South suburban focus
It was just supposed to be fun, a football game with the neighborhood kids in front of the house.
The quarterback tapped Jason Clements to receive the ball.
"The ball was thrown and Jason was back-peddling to catch it .... He tripped and fell backwards, unable to break his fall," his mother, Michelle Clements, says.
Jason didn’t get up right away and when he did, he staggered a bit and fell, she says. In that one play, the Plainfield teen became one of the millions of kids injured playing sports. He suffered a skull fracture and internal bleeding between his brain and skull.
The effects linger. Though he remains in honor classes, the injury has left him with an Individual Education Plan and he struggles in subjects he once breezed through.
Sports-related injuries send nearly 2.6 million children and young adults to the emergency rooms every year. However, the Centers for Disease Control and Prevention puts the number of actual injuries related to sports closer to 3.8 million.
It’s those kinds of injuries that worried Sue Kosmowski, of Lockport, when her kids started playing sports. Her oldest son, now 15, plays football, baseball and basketball. Her middle son, 12, plays baseball, basketball, track and volleyball while her daughter, 9, is just starting out with swimming and basketball.
"I’ve seen children hit with a pitch and one of our son’s friends was hit in the face while a teammate was practicing swinging a bat." Kosmowski says the impact shattered the boy’s nose and teeth, requiring extensive surgery.
"It makes you really nervous while you watch them play. I worry, but I know that not having my kids in sports does not mean they will be safe."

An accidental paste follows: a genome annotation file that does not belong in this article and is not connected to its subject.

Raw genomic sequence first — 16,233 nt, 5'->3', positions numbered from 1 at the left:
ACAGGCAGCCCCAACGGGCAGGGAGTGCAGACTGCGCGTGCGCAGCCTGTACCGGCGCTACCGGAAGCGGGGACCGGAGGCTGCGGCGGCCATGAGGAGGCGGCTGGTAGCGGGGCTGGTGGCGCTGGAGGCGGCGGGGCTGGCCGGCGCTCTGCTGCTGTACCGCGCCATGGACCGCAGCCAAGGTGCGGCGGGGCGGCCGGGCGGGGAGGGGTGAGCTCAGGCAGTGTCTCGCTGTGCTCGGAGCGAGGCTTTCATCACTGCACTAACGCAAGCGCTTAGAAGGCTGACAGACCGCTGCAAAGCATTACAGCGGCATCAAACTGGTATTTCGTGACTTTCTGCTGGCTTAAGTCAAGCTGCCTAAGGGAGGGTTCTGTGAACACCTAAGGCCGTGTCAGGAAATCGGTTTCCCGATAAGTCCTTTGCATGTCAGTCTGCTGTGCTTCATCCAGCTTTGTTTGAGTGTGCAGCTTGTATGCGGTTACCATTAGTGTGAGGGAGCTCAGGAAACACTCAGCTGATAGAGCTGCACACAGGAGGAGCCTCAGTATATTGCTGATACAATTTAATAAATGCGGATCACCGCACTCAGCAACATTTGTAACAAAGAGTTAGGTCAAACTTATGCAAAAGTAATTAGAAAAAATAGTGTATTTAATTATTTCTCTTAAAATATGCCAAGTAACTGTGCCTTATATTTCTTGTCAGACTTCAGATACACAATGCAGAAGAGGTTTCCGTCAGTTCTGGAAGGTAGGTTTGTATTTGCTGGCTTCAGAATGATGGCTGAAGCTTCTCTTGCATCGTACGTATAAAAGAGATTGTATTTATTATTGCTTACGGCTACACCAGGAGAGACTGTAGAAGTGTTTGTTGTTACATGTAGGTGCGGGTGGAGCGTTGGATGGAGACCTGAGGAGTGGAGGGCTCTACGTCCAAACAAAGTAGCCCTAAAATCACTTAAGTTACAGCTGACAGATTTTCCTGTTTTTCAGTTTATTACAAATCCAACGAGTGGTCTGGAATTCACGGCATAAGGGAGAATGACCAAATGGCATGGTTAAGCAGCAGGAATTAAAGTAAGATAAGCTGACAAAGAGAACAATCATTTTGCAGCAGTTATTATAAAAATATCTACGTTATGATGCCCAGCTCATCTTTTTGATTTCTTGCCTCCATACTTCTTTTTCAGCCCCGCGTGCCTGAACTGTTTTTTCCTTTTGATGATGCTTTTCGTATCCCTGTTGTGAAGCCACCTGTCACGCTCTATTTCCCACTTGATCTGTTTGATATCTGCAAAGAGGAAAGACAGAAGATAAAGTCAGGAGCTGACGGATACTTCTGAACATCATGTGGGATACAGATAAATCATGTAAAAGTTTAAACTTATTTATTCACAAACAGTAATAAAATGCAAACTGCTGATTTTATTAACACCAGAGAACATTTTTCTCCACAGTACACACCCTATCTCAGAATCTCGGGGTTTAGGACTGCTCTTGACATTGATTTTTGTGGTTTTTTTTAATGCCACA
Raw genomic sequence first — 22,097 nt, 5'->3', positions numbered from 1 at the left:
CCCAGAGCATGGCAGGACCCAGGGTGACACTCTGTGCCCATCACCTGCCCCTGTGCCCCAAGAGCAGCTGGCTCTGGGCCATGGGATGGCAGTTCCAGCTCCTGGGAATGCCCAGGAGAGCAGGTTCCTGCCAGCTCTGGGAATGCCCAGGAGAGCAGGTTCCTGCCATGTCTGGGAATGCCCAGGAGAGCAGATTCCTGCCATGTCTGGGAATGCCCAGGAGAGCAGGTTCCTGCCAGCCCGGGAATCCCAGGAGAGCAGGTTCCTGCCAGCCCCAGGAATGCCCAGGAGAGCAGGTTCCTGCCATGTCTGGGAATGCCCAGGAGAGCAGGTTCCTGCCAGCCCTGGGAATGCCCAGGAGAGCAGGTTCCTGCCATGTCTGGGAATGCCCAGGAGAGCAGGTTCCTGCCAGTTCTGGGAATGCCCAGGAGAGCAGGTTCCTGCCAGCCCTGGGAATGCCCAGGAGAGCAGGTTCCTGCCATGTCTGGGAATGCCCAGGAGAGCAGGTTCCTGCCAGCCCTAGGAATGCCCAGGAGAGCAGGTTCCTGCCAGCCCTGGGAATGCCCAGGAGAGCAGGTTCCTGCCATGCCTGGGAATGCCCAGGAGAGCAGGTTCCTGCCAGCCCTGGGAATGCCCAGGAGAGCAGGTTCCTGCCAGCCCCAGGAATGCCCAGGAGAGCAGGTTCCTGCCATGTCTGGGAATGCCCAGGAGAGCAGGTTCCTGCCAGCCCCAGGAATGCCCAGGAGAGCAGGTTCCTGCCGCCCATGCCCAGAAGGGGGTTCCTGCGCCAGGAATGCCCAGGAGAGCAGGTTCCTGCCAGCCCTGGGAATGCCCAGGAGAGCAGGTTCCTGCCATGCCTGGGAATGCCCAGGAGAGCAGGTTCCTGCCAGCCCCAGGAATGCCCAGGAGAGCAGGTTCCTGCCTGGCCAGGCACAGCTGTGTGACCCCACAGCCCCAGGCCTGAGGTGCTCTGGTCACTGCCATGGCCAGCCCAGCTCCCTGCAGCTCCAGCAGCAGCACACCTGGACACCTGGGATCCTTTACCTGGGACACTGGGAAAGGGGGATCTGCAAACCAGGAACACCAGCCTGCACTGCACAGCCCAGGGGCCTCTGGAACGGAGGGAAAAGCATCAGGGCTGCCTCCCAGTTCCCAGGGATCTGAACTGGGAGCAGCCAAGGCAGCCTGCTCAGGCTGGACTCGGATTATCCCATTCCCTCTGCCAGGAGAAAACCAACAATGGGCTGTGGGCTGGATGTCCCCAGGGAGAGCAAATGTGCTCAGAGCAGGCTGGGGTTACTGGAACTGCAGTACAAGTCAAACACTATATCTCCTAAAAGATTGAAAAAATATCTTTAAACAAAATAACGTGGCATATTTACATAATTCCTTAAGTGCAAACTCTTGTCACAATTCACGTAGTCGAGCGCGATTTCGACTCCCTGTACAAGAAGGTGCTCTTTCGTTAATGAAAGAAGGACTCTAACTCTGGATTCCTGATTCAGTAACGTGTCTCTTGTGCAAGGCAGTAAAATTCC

Christi Smith of Minooka says worrying about injuries is no reason to keep your kids from playing sports. Between her personal life and her professional life, serving seven years as a head coach for a local junior high school track and field program, she has seen a fair number of injuries.
Parents just need to take precautions to make sure their kids are playing safely, she says.
"Many of the injuries kids are getting from sports can be prevented or lessened with the proper equipment and conditioning," Smith says. "Muscle strains and pulls can be almost completely eliminated with the proper stretches and when the body is conditioned correctly."
That is one of the reasons she started Pro-Motion Sports in Channahon to strengthen kids in the off season and prepare them for in-season demands.
Parents afraid to sign their children up for organized sports, opting for them to play on the sidelines instead, need to compare the games, Smith says.
With organized sports, you are playing on the field, in full protective gear under the watchful eye of a referee. Everyone knows the rules and teams have been matched up by size, age and experience. With the neighborhood or sandlot games, you have kids of all sizes and levels, with no protective gear, playing by a combination of rules.
Clements understands the difference.
"It is such a hard line between wanting to protect your child and allowing them to be a ‘normal’ kid," Clements says. "Jason’s story is an eye-opener. We don’t think about the dangers when they are playing at home. But kids can be just as competitive as in the organized game."
Jean Dunning covers the South and Southwest suburbs of Chicago for Chicago Parent. If you have story ideas or would like to be a part of the South/Southwest Parent Source e-mail list, e-mail firstname.lastname@example.org.